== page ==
EU Could Ban Incandescent Bulbs

The European Commission is drafting energy-efficiency requirements for lighting that would bar old-style lightbulbs

Europe is seeking to get rid of traditional incandescent light bulbs as part of an overall step to cut greenhouse gas emissions and limit global warming - the move could reduce the EU's CO2 emissions by 25 million tonnes a year.

The light bulb, over 100 years old and universally symbolic of "a bright idea," is to be scrapped and replaced by more eco-friendly light bulbs that use far less energy.

The incandescent bulb has changed little since it was developed in the 1870s and produces light by passing electricity through a wire filament. But 95 percent of the energy they produce is wasted in the form of heat.

Environmentalists and lawmakers in the European Parliament, headed by UK green MEP Caroline Lucas, have long advocated an EU-wide ban on the traditional light bulb.

EU governments agreed in March this year to ban it across the bloc and called for the European Commission to draw up proposals on energy efficiency requirements for office and street lighting "to be adopted by 2008" and on incandescent bulbs and other forms of lighting in private homes by 2009.

The call was part of the EU's commitment to reach 20 percent energy efficiency savings by 2020 and to cut CO2 emissions by at least 20 percent also by 2020.

Industry proposes phase-out

In the meantime though, the European Lamp Companies Federation (ELC) – which represents 95 percent of all lamp production in Europe – announced that they would phase out the inefficient light bulb by 2015, saying it would cut annual CO2 emission from domestic lighting by more than 60 percent.

The switch could in eight years lead to significant reductions in carbon dioxide emissions from domestic lighting, and savings of €7 billion for European consumers, said the European manufacturers.

Industry proposes that the phase-out takes place in two-year stages, starting with a ban on 100 Watt bulbs in 2009 and finishing with a ban on 25 Watt bulbs in 2015.

The European Commission welcomed the initiative. "The decision of the industry demonstrates that energy efficiency is a way of combating climate change and reducing our energy dependency," said energy commissioner Andris Piebalgs after the announcement in early June.

Environment group Greenpeace was less enthusiastic though, saying that the voluntary phase-out of the traditional light bulb is too slow and that the least efficient light bulbs should be phased out by 2010.

"When products become trendy, markets can move very quickly to meet demand. It took almost no time for everybody to have a digital camera on their mobile phone and an iPod in their pocket," said Sharon Becker from Greenpeace.

"Efficient light bulbs are not a new technology and could easily replace wasteful light bulbs within two and a half years," she added.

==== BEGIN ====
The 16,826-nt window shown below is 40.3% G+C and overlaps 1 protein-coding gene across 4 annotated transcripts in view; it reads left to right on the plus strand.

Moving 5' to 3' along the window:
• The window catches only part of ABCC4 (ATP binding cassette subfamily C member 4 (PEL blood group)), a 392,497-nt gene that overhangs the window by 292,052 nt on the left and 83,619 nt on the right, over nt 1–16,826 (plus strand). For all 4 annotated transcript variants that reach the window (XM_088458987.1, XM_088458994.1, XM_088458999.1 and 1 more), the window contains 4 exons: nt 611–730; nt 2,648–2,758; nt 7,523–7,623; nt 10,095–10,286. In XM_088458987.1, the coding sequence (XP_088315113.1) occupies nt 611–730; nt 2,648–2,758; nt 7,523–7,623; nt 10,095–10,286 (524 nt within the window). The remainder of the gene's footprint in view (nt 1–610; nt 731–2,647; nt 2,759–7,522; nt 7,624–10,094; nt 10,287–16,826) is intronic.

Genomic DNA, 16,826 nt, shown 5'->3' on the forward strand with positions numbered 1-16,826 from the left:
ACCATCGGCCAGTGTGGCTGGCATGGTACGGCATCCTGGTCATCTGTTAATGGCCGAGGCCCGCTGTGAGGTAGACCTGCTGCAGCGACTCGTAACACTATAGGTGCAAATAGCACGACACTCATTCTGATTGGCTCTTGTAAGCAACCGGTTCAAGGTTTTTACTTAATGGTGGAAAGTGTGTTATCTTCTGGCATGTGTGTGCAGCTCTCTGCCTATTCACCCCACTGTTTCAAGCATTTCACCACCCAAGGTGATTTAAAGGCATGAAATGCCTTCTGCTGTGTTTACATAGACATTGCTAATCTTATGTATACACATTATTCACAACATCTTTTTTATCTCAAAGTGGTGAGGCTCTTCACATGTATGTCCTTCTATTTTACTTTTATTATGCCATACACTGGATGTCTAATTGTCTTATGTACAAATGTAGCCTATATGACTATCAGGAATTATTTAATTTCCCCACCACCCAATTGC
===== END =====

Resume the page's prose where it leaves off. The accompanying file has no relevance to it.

By comparison, Australia announced earlier this year that it would ban the energy inefficient light bulbs. They are to phased out by 2010, reducing CO2 emissions by an estimated 800,000 tonnes – 0.14 percent - a year by 2012. Canada, New Zealand and four states in the US have also mooted similar bans by 2012.

New EU requirements

The commission's environment and energy departments are currently working together on minimum energy efficiency requirements for street and household lighting as well as other appliances such as water boilers and mobile phone chargers.

And it is not certain that the commission will adopt the lamp industry proposal as it is. "We are looking into the matter," says the EU commission's environment spokeswoman Barbara Helfferich.

She added that it is still worthwhile for the commission to suggest standards for light bulbs across the bloc.

Commission spokesman for energy, Ferran Tarradellas, recently said that "we reserve the right to propose tougher standards" than industry.

Ms Helfferich also pointed out, however, that "there is the issue of toxic material," which the commission is also carefully considering.

The new energy efficient light bulbs – or compact fluorescent lights (CFL) as they are technically called - produce light when a small amount of mercury vapour conducts electrical current to a luminescent coating that lines a glass tube.

However, mercury is a dangerous substance that can damage the nervous system, brain and kidneys, it is also harmful to ecosystems and wildlife, meaning there are issues about how to dispose of the bulbs safely.

In May, MEPs in the European Parliament's environment committee adopted a report banning the export and import of mercury in the EU and strengthening the rules for storing the toxic metal, which is also used to make batteries, thermometers, barometers and caustic soda.

Lighting accounts for 14 percent of all electricity consumption within the EU and studies show that the 27-member bloc could reduce carbon dioxide emissions by 25 million tonnes a year - or 0.68 percent - if households, offices and institutions changed traditional light bulbs for energy saving ones.

Greenpeace still believe that the energy efficient lights bulbs are worthwhile.

"We are in favour of the compact fluorescent light bulbs," Mahi Sideridou from Greenpeace said adding that it is "worthwhile" to use and promote them.

But she admitted there also needs to be a well-thought out take-back policy for controlling disposal of the bulbs.